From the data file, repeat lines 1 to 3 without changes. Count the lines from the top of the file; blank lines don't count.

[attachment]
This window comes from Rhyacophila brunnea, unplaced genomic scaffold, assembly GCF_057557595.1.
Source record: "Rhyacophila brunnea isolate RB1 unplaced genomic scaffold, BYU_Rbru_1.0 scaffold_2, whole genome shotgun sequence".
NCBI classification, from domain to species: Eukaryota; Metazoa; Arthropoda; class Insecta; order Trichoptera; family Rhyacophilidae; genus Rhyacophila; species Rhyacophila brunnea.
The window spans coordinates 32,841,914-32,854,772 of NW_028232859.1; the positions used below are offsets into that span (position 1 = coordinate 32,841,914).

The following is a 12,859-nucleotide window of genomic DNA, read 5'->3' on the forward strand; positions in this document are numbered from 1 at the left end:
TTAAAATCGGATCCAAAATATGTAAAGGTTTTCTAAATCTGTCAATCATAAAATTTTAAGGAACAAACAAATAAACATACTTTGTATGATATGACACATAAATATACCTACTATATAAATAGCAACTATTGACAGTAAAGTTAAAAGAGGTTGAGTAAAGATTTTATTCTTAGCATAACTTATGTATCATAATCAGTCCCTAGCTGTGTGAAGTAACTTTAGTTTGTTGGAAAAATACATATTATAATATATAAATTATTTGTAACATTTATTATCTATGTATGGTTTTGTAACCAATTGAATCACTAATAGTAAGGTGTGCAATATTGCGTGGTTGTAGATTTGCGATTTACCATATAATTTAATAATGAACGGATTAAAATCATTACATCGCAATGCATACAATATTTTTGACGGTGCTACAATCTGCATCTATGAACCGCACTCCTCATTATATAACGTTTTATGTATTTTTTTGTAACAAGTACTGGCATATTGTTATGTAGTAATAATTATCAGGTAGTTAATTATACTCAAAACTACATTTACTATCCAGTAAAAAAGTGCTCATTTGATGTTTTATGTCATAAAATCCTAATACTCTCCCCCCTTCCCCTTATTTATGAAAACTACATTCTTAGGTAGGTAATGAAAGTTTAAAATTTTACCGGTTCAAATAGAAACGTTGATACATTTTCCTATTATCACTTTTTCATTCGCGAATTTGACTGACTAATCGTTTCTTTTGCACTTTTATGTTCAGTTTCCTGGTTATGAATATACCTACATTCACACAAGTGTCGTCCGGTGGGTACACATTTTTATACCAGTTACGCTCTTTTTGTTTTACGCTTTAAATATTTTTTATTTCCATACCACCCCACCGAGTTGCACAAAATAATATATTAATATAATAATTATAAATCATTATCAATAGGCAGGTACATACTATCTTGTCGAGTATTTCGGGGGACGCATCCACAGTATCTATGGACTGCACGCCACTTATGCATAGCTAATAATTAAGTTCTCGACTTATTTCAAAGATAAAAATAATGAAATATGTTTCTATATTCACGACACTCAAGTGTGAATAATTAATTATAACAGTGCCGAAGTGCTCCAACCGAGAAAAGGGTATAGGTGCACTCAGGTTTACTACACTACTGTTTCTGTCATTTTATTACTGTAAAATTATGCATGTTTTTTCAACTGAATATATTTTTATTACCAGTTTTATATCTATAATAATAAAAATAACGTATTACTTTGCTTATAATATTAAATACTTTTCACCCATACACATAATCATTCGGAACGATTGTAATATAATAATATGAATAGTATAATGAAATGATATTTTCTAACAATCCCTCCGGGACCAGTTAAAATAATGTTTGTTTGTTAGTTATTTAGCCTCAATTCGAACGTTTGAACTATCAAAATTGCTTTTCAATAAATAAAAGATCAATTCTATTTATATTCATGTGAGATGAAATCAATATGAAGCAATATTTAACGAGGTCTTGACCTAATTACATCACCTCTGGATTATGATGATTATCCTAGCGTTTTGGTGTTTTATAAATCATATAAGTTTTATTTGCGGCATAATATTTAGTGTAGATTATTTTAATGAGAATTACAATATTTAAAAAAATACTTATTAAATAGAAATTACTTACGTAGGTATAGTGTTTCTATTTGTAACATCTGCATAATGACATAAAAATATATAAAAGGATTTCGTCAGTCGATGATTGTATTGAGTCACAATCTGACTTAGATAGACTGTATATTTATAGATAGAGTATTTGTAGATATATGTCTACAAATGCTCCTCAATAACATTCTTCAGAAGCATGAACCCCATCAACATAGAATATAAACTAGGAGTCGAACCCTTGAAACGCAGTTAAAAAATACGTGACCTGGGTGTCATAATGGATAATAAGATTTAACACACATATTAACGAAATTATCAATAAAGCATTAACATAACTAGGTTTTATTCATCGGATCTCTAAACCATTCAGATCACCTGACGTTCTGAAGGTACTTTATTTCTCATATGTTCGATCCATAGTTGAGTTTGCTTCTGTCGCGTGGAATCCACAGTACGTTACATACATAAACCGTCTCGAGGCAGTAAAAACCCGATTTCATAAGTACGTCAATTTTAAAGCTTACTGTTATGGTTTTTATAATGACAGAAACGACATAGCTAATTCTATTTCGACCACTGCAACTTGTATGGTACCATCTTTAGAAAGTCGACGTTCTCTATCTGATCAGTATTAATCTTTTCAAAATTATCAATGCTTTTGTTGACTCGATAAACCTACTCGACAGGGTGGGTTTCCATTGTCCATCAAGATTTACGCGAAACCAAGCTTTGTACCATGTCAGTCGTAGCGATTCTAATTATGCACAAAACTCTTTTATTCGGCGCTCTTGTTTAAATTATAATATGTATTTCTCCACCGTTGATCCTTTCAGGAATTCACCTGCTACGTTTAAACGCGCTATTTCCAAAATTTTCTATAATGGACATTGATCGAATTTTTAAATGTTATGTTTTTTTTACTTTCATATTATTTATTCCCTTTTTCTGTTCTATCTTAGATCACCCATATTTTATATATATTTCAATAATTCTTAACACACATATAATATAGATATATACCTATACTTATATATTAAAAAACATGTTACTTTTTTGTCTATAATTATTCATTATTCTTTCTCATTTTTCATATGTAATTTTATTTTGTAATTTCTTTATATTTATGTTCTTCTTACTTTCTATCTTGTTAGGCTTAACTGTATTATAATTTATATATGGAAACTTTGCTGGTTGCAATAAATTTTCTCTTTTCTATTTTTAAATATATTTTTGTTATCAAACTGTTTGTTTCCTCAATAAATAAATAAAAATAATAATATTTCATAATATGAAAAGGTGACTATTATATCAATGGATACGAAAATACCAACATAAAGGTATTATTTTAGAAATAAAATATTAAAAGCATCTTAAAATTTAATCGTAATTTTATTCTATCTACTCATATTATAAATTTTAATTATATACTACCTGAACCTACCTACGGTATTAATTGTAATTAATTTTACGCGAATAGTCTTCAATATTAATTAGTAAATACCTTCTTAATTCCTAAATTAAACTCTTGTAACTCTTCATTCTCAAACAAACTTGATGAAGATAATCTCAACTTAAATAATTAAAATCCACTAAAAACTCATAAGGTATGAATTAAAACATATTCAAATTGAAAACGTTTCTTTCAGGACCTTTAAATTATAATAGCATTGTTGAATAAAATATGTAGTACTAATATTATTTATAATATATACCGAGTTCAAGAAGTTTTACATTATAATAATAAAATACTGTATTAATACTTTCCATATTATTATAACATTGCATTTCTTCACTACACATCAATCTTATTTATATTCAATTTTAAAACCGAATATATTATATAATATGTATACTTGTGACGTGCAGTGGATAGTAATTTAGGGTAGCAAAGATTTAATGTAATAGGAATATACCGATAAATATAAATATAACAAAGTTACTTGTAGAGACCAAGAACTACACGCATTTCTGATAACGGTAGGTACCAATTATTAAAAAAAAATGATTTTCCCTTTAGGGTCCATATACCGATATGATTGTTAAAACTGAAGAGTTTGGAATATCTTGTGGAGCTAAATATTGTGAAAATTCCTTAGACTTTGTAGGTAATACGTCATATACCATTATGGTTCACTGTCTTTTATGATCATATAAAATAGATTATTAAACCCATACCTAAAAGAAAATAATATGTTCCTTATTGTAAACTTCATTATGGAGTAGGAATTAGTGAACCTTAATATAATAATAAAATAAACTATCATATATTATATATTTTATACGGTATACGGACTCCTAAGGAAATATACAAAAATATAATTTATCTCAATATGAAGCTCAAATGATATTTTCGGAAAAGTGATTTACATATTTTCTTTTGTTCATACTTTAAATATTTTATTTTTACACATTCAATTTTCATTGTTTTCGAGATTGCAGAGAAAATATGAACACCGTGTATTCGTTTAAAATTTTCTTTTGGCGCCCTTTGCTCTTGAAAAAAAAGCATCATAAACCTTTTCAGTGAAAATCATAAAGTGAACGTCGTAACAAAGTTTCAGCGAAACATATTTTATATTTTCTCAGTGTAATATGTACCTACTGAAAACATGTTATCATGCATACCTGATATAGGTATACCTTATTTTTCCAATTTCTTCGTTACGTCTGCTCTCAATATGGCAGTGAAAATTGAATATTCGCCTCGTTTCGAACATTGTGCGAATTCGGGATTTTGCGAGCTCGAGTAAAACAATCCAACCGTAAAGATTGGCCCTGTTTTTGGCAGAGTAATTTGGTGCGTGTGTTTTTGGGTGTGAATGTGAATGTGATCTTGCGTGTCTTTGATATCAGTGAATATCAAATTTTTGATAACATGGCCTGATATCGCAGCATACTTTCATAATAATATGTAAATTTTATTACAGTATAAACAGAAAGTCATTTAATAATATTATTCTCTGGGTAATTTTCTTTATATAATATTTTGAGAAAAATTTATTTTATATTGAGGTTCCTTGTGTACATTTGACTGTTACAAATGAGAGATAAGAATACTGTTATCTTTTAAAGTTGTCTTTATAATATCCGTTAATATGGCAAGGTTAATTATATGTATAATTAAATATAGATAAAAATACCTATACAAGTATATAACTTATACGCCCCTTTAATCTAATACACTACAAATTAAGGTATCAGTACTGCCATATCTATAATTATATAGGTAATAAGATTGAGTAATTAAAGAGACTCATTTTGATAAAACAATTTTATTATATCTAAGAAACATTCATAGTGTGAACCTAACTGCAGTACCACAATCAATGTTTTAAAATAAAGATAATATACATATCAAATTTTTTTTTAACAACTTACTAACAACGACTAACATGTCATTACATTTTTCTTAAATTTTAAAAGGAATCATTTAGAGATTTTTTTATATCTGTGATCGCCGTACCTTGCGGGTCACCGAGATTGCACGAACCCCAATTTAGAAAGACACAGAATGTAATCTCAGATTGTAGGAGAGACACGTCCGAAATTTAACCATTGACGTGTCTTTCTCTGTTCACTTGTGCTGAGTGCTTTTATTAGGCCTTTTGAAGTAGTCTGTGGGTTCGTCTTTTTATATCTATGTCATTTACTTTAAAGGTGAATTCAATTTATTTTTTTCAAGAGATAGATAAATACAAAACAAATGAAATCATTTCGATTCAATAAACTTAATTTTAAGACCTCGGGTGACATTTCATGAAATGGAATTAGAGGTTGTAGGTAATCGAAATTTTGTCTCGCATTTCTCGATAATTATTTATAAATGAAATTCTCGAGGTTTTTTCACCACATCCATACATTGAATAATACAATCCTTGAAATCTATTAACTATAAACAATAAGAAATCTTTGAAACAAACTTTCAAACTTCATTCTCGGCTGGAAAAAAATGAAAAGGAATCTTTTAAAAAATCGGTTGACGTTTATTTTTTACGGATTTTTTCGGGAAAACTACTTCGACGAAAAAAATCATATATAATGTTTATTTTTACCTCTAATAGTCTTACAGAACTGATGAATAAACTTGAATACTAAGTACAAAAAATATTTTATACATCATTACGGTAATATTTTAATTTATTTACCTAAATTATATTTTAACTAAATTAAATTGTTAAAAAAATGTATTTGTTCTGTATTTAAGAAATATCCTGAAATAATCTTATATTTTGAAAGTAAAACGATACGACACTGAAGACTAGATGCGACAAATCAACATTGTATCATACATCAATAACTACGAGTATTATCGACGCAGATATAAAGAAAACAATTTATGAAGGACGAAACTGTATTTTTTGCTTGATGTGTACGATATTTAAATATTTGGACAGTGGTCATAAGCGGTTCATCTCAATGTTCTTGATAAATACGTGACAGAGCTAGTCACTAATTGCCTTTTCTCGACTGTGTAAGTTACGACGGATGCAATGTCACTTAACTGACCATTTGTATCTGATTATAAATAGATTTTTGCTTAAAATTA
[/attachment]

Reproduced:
This window comes from Rhyacophila brunnea, unplaced genomic scaffold, assembly GCF_057557595.1.
Source record: "Rhyacophila brunnea isolate RB1 unplaced genomic scaffold, BYU_Rbru_1.0 scaffold_2, whole genome shotgun sequence".
NCBI classification, from domain to species: Eukaryota; Metazoa; Arthropoda; class Insecta; order Trichoptera; family Rhyacophilidae; genus Rhyacophila; species Rhyacophila brunnea.